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FACTBOX - Five facts about Nigeria's missing Chibok schoolgirls #bringbackourgirls

by Luke Mintz | Thomson Reuters Foundation
Monday, 11 April 2016 05:00 GMT

Parents of the Chibok girls hold a "Bring Back Our Girls" banner during their meeting with Nigeria's President Muhammadu Buhari at the presidential villa in Abuja, Nigeria, January 14, 2016. REUTERS/Afolabi Sotunde

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Despite global campaign #bringbackourgirls involving celebrities, 219 girls abducted by Boko Haram militants remain missing

By Luke Mintz

LONDON, April 11 (Thomson Reuters Foundation) - Two years ago the world was in uproar over the abduction of more than 200 schoolgirls by the Islamist militant group Boko Haram from a secondary school in Chibok in northeastern Nigeria.

Under the hashtag #bringbackourgirls, politicians, celebrities and the public globally united to demand the return of the girls who disappeared without a trace.

Two years later, and after several false leads, the girls are still missing.

PHOTOS: The Daughters of Chibok

Here are five key facts about the Chibok schoolgirls:

1. On April 14, 2014, Boko Haram militants kidnapped 276 school girls, mostly aged between 16 and 18, from a secondary school in Chibok in Borno State, northeast Nigeria. About 50 of the girls escaped but 219 were captured.

2. Nigeria's government and military faced heavy criticism for their handling of the incident, with towns and cities across the nation witnessing protests. President Goodluck Jonathan, who declined to comment on the kidnappings for almost three weeks, was criticised, and became the first sitting Nigerian president to lose an election, in 2015.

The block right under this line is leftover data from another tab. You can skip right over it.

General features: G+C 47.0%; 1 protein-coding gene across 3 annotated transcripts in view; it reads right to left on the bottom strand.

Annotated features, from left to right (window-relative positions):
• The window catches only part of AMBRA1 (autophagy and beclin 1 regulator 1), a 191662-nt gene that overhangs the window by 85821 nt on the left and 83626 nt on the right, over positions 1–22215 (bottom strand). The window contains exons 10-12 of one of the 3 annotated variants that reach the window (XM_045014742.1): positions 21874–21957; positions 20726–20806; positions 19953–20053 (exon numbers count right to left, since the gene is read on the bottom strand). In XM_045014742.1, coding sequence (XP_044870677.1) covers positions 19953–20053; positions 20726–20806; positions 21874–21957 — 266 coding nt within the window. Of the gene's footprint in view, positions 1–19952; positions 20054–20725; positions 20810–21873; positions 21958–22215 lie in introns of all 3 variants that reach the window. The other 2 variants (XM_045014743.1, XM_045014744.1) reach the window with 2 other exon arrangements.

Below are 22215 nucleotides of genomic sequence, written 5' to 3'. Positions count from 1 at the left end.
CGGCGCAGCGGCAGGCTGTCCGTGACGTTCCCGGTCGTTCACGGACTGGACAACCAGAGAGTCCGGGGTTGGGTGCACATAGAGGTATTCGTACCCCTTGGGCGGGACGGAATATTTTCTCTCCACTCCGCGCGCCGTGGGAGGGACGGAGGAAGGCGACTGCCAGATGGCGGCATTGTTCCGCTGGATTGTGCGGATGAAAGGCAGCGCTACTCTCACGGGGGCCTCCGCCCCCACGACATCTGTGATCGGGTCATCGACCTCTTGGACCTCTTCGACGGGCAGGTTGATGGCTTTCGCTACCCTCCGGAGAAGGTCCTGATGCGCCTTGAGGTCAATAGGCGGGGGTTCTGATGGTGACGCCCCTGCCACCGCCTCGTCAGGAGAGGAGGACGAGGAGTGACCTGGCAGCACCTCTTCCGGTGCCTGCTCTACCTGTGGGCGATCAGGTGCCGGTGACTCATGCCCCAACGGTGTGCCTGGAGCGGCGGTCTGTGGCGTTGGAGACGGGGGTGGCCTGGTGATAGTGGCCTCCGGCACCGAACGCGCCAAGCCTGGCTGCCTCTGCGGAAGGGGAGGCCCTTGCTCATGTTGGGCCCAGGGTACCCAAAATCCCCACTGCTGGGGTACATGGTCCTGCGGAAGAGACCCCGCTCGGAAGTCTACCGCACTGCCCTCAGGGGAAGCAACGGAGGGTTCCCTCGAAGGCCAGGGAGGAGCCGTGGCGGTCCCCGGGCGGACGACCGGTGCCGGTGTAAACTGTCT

3. The kidnappings prompted a strong social media reaction, with the phrase #bringbackourgirls tweeted around 3.3 million times by mid-May 2014. U.S. first lady Michelle Obama joined the campaign, as did Malala Yousafzai, the Pakistani schoolgirl shot by the Taliban after campaigning for girls' education.

4. Hope for the girls was briefly raised in April, 2015, when the Nigerian military announced it had rescued 200 girls and 93 women from the Sambisa forest. It was later revealed that the Chibok girls were not among them.

5. About 2,000 girls and boys have been kidnapped by Boko Haram since the beginning of 2014, according to Amnesty International, which says they are used as cooks, sex slaves, fighters and even suicide bombers.

(Reporting by Luke Mintz, Editing by Belinda Goldsmith; Please credit the Thomson Reuters Foundation, the charitable arm of Thomson Reuters, that covers humanitarian news, women's rights, trafficking, corruption and climate change. Visit news.trust.org)

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